Trying to put a pattern together for last year's BASS Elite Series event on Lake Oneida, I was lucky enough to spot birds that were actively feeding on baitfish. I got close enough — but not too close — to see that they were stuffing themselves on juvenile yellow perch that were being pushed to the top of the water column through an opening in some aquatic grasses.
Since this was Oneida, I had a pretty good idea what was pushing them to the surface. And over four days of competition, I pulled enough smallmouth out of that area to finish sixth in the event.
The moral of the story is not how well I did in the tournament, but rather the secret of locating smallmouth. Whether you're fishing for smallmouth in the North or the South, chances are you are going to find them deep at some point this summer. But exactly how deep is going to differ from place to place. Knowing how to narrow your search will save you a lot of time and help you get more fish to the boat.
When I say that you will be fishing deep for smallmouth this summer, remember that "deep" is a relative term. In some places, deep can be 15-20 feet; in other places it can be 40-60 feet. What determines how deep the smallmouth are is the depth of their dominant forage. With exception of the spawn, smallmouth always go where their main forage is. On Lake Oneida, that main forage is juvenile yellow perch, about 3-5 inches long. At Champlain, the smallmouth will be eating alewives and on Lake Erie it will be gobies.
When I approach smallmouth water this time of year, I determine what the main forage is and learn as much as I can about that species. I determine where in the water column these baitfish will be. I can then focus my smallmouth-finding efforts on locating places that will hold those species and tailor my bait and equipment selections to suit fishing under these conditions and at these depths. Learn the most you can about your electronics and use them to look for structure breaks (drops, rises) that hold baitfish, since these fish are a lot like bass and will relate highly to structure and cover. On low-light days, start working the tops of the breaks, but on bluebird days start on the bottom. But let the fish tell you where they are.
The best setup to use when fishing for smallmouth in deeper water is a drop shot rig. I use a drop shot a lot, but especially in these situations. It keeps the bait up off the bottom and allows me to put it right in front of a smallmouth's face. Last year on Oneida, I used a pumpkinseed Berkley® Gulp!® Wacky Crawler. That's exactly the color of those yellow perch, a perfect match of their size and — on the drop shot — a perfect imitator of their action. It quivers on the fall and I can shake the rod tip and give it the look of an easy-to-catch yellow perch. When we get to Lake Erie, there's two ways to catch smallmouth that are feeding on gobies. One of my favorite ways is to use a Berkley PowerBait® Power Tube in a color called Camo. I know that the gobies will be in water anywhere from 25-35 feet deep, so I'll use a 3/8-ounce weight aspirin head jig head. This jig head fits inside tube and makes head look fat. Goby has a really fat head so it makes it look natural. When it comes to imitating an alewife, nothing works as well for me as a drop shot rigged with a Berkley Gulp! Minnow in smelt color.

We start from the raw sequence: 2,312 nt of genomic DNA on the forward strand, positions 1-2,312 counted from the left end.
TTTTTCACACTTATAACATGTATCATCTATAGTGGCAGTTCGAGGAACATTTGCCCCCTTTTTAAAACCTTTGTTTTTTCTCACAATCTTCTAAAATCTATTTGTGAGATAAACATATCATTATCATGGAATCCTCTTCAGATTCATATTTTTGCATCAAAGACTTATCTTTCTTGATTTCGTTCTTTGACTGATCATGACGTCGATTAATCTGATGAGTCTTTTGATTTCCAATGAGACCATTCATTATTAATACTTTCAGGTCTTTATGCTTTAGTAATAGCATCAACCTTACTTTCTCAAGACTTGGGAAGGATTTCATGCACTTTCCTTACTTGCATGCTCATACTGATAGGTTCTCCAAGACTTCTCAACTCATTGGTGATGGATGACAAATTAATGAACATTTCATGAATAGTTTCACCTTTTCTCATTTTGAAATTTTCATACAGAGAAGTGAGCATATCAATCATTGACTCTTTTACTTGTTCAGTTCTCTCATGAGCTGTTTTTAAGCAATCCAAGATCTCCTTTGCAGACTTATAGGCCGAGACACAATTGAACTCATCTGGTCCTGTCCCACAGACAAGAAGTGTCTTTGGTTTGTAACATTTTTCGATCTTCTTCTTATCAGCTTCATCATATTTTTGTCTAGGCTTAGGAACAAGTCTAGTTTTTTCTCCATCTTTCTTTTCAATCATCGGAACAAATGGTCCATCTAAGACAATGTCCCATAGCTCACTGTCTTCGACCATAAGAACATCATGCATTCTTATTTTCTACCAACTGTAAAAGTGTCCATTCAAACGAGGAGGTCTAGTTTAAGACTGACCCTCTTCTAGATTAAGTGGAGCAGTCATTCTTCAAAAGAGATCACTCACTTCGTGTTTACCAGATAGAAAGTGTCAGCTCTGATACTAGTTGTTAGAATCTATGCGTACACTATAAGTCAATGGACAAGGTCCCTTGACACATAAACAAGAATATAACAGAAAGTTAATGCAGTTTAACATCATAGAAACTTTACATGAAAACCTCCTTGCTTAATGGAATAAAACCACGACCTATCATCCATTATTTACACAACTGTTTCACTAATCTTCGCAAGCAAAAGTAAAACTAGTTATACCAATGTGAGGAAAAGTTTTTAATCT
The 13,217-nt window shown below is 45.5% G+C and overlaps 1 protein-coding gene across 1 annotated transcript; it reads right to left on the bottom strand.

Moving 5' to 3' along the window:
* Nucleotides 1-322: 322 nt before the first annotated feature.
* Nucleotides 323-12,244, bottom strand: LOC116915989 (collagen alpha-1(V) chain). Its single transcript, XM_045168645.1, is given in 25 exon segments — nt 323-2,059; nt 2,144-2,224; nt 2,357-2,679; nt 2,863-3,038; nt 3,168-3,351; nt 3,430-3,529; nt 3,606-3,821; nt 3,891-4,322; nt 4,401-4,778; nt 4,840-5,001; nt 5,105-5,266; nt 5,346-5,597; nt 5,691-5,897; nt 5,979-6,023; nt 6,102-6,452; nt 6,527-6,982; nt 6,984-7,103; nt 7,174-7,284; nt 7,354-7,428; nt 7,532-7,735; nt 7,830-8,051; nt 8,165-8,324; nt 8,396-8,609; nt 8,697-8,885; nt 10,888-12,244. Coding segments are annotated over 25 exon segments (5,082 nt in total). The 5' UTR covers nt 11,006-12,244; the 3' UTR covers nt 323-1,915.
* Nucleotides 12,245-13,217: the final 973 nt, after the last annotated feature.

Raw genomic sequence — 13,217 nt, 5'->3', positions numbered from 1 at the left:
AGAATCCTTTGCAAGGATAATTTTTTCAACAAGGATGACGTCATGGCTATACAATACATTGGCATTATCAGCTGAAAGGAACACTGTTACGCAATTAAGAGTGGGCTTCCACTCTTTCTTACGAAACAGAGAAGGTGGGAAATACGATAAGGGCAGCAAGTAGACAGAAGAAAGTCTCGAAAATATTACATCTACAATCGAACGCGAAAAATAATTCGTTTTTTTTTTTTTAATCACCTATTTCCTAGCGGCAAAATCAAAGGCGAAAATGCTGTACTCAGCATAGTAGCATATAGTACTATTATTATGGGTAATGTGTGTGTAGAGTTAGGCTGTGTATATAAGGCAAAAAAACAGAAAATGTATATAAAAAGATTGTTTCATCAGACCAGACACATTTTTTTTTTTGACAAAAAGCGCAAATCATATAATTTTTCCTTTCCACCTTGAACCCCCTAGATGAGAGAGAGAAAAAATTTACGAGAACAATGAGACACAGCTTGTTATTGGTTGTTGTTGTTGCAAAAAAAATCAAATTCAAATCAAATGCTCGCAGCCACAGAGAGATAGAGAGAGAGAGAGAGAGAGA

I truly believe that there is nothing better than Gulp! for smallmouth. My opinion is that smallmouth have a better smell sense than any other species of bass. And Gulp!, because of the way it smells and the way it disperses scent through the water, it catches more fish and gets more bites.
Almost as important as bait for catching deep water smallmouth is line selection. For smallmouth in deep water, you need 6- to 10-pound Berkley Vanish® or the new Trilene® 100% Fluorocarbon. Fluorocarbon line is a must because it gives you the clarity, even in bigger diameter line. Also, it eliminates stretch and gets bait down quicker, which is important for deep-water smallmouth fishing since you could be fishing in 30-60 feet of water. Less stretch also allows for more positive hook sets.
When fishing deep, you can also be talking about dealing with big water. Equipment wise, line is the big deal. I use fluorocarbon line 75 percent of the time. But if the water is really deep or if the wind is really blowing, I will tie Berkley FireLine® Crystal to a swivel and then fluorocarbon line below the swivel. I prefer a 6 ½- to 7-foot medium-action spinning rod and small reel. In the wind, I'll use drift socks to slow the presentation down and keep in contact with the bait and stay in one place. Also, marker buoys are really important to mark turns in depth breaks or bald spots in grassy areas that smallmouth seem to feed more heavily on or to mark when other smallmouth are following up a hooked fish.
Smallmouth are one of my favorite species to fish for and I'm excited that we're entering the part of the BASS Elite Series schedule where they will play a bigger role in a deciding who wins the tournaments. I grew up fishing for smallmouth on a lot of these northern lakes and some of my fondest fishing memories came from those times. By knowing how to find and fish for smallmouth once they return to deeper water, you can go out and make some excellent fishing memories for yourself.